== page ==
Viruses are microscopic pathogens that are very widespread and highly contagious. In just one drop of seawater, you can find more viruses than people are living in New York City. There are even more viruses on Earth than stars in the universe.
There were viruses long before there were humans. According to some scientists, they predate all life on Earth. In addition, though, they’re incredibly diverse. Viruses can infect all kinds of living things, from animals and plants to bacteria and fungi. What are they actually?
To be precise, Viruses are not alive – a statement that still challenges some researchers. They’re just a bag of genetic information made up of RNA single strands or double strands or molecules of DNA. That information helps them invade healthy cells, host cells, and replicate: In doing so, it destroys the host cell’s genetic material – or integrates its own genes into it.
Once they have multiplied, they capture other cells. Often they destroy their host cells. The process is called lysis. There’s also something good about this. In the ocean, for instance, viruses destroy the cells of plant plankton. They prime the “biological pump” that carries carbon from the atmosphere to the ocean floor.
The fact that babies are not born in eggs is also thanks to them: an age-old virus played a role in the invention of the human placenta. This was a coincidence. After all, above all, Viruses have one goal: to create more viruses. This often causes big problems.
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Around eight percent of the human genome is derived from viruses
From the late 19th century onward, scientists discovered many diseases transmitted by unknown pathogens. These destroyed tobacco plants and infested livestock in Europe and the United States. By 1902, the American physician Walter Reed blamed a similar pathogen for the yellow fever epidemic. He christened the disease that triggers viruses, which is Latin for poison.
Using special filters, the viruses were isolated by Reed and his colleagues. They could do this because they were much smaller than bacteria. In return, however, the viruses remained invisible under a normal microscope. This changed with the invention of the electron microscope in the 1930s. The first thing scientists did with the new device was to make the tobacco mosaic virus visible.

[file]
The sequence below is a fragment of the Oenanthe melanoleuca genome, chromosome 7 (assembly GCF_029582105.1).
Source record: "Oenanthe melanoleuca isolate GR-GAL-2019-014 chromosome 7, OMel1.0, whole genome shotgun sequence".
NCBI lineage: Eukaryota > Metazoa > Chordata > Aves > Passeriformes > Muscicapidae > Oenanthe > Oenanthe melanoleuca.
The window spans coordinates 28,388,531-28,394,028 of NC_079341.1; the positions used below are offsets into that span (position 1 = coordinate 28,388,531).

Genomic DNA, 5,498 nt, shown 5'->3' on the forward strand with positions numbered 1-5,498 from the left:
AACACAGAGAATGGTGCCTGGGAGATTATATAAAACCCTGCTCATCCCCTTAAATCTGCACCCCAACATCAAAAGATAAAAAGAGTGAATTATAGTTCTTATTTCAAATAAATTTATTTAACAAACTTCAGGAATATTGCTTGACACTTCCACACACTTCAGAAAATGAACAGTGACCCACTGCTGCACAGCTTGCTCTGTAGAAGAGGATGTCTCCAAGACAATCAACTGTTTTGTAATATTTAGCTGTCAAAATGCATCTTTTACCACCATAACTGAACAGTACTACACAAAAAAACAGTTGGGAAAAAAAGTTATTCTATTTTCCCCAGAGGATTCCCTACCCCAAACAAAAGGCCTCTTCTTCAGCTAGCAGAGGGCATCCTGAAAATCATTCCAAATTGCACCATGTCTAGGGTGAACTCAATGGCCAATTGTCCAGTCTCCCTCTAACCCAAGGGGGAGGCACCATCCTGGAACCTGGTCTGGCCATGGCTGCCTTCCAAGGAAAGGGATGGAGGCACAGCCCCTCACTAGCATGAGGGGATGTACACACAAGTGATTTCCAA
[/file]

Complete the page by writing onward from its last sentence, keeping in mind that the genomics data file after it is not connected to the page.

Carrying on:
We now know that viruses are found everywhere – even in the human body. They have infected and multiplied in humans throughout evolution. That is why around eight percent of the human genome is derived from viruses. In most cases, viruses are not active in the human body. But some can be reactivated: for instance, through diseases of the immune or nervous system or chronic inflammation or cancer.
Sometimes the genetic material of viruses changes. Thus, the viruses mutate. UV or X-ray radiation can be the trigger. As can chemical changes in the gene building blocks. Or mistakes happen when genes are duplicated. The Sars-CoV-2 coronavirus could very likely pass from bats to humans through mutations – a process called host switching. Especially coronaviruses mutate specially: They exchange RNA pieces among each other. The mechanism is called recombination. This makes it easy for them to adapt to new hosts.
The coronavirus pandemic has shown how adaptable viruses are. Nobody knows for sure how many more dangerous viruses can jump from animals to humans. One 2018 study raises concerns: there are 111 known families of viruses so far. These are likely to include around 600,000 to 800,000 previously unknown viruses that could potentially infect humans. It is not clear how many of them actually pose a threat to humans. One thing is certain: We still have a lot to learn about the numerous viruses that share the world with us.